Growth, Dividend Payout and Dividend Reinvestment Option in Mutual Funds
The last couple of posts dealt with the basics of Mutual Funds. The first one explained what Mutual Funds were and the second one explained the categories in which they fall into. This article will explain the difference between the three options which are offered to investors investing in a Mutual Fund. It will also help you determine the questions you should ask yourself while deciding which option is better for you.
The three factors that will help you choose which option is best for you are :
- Money Requirement: Do you need income at regular intervals during your MF investment period or are you just interested in capital appreciation?
- Tax Regime in Place: According to the tax laws applicable, which of the three options make more sense for you?
- Nature of the Mutual Fund: Is your Mutual Fund an equity oriented scheme ( > 65 % corpus invested in equities) or a debt oriented one? There are differen t tax laws applicable for both.
We will look into how these three factors will shape your choice. Before we do that, let us review what these three options actually are.
- Growth Option: In the growth option, all the pro fits made by the Mutual Fund are re-utilized by it to increase the corpus and thus the NAV of the fund. The investor is not paid dividends at all. This option is suitable for investors interested in capital appreciation.
- Dividend Payout: In this option, the Mutual Fund will pay back Dividends to unit-holders when it deems fit. Please note that these dividends are NOT the dividends issued by companies whose shares the mutual fund holds. It is in fact, your own money which is being given back to you by calling it a dividend. This money is gained by reducing the NAV of the units in the fund. Therefore, as a dividend is paid, the NAV of the fund will reduce compared to a similar fund with a growth option. Beware of funds that advertise their dividend declaration to attract new investors.
- Dividend Reinvestment: In this option, the dividends are issued but they are not paid to the investor. Infact, they are utilized to buy more units of the same fund for the investor.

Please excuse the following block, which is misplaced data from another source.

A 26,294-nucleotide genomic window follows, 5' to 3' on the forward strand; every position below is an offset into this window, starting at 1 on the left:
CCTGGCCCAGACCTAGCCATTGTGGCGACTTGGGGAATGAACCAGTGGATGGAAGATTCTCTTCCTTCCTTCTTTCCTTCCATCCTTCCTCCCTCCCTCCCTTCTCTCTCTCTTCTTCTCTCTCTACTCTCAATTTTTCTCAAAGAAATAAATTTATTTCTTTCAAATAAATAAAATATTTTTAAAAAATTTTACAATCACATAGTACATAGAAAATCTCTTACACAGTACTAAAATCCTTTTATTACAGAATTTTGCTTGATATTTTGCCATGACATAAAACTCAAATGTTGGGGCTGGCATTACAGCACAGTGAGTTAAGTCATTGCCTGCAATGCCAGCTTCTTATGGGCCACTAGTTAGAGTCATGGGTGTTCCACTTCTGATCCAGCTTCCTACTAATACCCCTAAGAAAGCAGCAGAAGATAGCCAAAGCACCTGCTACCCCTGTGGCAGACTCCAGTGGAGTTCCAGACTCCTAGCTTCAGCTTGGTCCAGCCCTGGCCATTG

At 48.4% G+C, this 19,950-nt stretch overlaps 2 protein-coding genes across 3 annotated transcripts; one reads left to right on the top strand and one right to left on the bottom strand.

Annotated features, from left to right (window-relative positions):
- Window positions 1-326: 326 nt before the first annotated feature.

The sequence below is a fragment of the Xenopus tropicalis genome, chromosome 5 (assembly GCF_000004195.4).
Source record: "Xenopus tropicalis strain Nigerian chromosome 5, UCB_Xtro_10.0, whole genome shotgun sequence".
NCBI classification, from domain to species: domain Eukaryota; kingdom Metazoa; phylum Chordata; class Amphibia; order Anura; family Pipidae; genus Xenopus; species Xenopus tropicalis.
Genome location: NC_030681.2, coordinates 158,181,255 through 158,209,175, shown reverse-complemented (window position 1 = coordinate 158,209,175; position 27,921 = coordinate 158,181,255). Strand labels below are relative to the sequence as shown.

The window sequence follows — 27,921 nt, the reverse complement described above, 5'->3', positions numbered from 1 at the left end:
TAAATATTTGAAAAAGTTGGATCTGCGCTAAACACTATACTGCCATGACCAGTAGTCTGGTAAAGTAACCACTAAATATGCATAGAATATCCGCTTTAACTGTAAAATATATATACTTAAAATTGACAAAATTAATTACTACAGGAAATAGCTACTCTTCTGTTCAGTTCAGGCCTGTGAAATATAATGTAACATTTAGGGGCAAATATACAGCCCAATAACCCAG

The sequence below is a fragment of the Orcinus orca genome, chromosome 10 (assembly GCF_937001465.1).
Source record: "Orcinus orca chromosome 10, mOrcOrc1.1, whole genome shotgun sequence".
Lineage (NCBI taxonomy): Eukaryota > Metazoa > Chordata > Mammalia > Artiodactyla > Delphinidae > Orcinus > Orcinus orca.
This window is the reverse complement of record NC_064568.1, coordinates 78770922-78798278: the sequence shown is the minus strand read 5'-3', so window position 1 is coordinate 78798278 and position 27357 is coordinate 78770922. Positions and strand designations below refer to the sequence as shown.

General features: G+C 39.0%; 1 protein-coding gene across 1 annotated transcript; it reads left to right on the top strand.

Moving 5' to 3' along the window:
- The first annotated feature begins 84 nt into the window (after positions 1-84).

You will find that there are only two NAV’s shown for a fund, Growth and Dividend. The NAV of the Dividend Reinvestment option, as you may have guessed will be the same as the NAV of the Dividend Payout option of the same fund. And obviously, the NAV of the growth option of a fund will be higher than the NAV of the dividend option of the same fund.
Here is an example to clear things up:
For a MF with 10,000 units and a NAV of 10 Rupees, there are 3 options on offer – Growth, Dividend and Dividend Reinvestment. An investor, holds 100 units of this fund.
Growth: No Dividends declared. The NAV remains same for the moment.The number of units with the investor also remain same.
Dividend Payout:A dividend of 2 Rupee per unit declared. The investor gets 200 Rupees because he holds 100 units. The Corpus of the fund initially was = 1,00,000 (NAV X No. of Units). Now, it is 1,00,000 – 20,000 = 80,000. The new NAV of the fund is = 80,000/10,000 = 8 Rupees (Corpus/No. of Units). The number of units with the investor remains the same because no units were purchased on his behalf.
Dividend Reinvestment: A dividend of 2 Rupee per unit declared. But, the investor does not get the money. His dividend and that of other investors is utilized to buy up more units of the fund for them. New NAV of the fund is 8 Rupees as before. As the investor is getting 200 Rupees as Dividend, all this money is used to buy more fund units . He will get 200/8 = 25 new units.
In the first and last cases , note that value of investment ( NAV X Number of units) remain the same.
Move on to this article to find out how to choose the right option.